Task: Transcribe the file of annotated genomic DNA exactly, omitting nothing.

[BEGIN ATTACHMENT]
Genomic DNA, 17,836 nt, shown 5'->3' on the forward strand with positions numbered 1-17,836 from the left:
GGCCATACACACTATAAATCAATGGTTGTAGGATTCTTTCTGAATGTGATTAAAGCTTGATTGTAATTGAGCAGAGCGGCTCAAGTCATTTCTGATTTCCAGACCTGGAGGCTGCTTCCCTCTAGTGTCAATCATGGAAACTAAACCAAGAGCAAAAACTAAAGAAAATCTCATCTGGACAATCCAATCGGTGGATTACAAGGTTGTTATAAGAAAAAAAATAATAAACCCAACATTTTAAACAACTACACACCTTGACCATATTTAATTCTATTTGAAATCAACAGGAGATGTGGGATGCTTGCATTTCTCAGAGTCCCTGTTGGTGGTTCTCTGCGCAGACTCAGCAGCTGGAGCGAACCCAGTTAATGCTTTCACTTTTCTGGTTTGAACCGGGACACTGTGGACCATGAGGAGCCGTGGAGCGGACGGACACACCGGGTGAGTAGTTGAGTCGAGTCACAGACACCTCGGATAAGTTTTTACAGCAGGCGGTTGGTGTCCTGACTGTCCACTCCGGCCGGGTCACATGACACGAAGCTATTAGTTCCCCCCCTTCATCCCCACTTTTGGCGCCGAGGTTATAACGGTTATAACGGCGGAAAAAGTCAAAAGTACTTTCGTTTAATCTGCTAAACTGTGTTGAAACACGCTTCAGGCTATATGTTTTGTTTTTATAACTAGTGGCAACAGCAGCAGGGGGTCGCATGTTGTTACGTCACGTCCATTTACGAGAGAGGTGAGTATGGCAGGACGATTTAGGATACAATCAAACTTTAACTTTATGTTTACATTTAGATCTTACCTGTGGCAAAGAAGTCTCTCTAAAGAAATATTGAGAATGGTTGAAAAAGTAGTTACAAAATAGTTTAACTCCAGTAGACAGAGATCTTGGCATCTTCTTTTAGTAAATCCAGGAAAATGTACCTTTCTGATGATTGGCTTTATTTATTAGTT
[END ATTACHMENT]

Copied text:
Genomic DNA, 17,836 nt, shown 5'->3' on the forward strand with positions numbered 1-17,836 from the left:
GGCCATACACACTATAAATCAATGGTTGTAGGATTCTTTCTGAATGTGATTAAAGCTTGATTGTAATTGAGCAGAGCGGCTCAAGTCATTTCTGATTTCCAGACCTGGAGGCTGCTTCCCTCTAGTGTCAATCATGGAAACTAAACCAAGAGCAAAAACTAAAGAAAATCTCATCTGGACAATCCAATCGGTGGATTACAAGGTTGTTATAAGAAAAAAAATAATAAACCCAACATTTTAAACAACTACACACCTTGACCATATTTAATTCTATTTGAAATCAACAGGAGATGTGGGATGCTTGCATTTCTCAGAGTCCCTGTTGGTGGTTCTCTGCGCAGACTCAGCAGCTGGAGCGAACCCAGTTAATGCTTTCACTTTTCTGGTTTGAACCGGGACACTGTGGACCATGAGGAGCCGTGGAGCGGACGGACACACCGGGTGAGTAGTTGAGTCGAGTCACAGACACCTCGGATAAGTTTTTACAGCAGGCGGTTGGTGTCCTGACTGTCCACTCCGGCCGGGTCACATGACACGAAGCTATTAGTTCCCCCCCTTCATCCCCACTTTTGGCGCCGAGGTTATAACGGTTATAACGGCGGAAAAAGTCAAAAGTACTTTCGTTTAATCTGCTAAACTGTGTTGAAACACGCTTCAGGCTATATGTTTTGTTTTTATAACTAGTGGCAACAGCAGCAGGGGGTCGCATGTTGTTACGTCACGTCCATTTACGAGAGAGGTGAGTATGGCAGGACGATTTAGGATACAATCAAACTTTAACTTTATGTTTACATTTAGATCTTACCTGTGGCAAAGAAGTCTCTCTAAAGAAATATTGAGAATGGTTGAAAAAGTAGTTACAAAATAGTTTAACTCCAGTAGACAGAGATCTTGGCATCTTCTTTTAGTAAATCCAGGAAAATGTACCTTTCTGATGATTGGCTTTATTTATTAGTT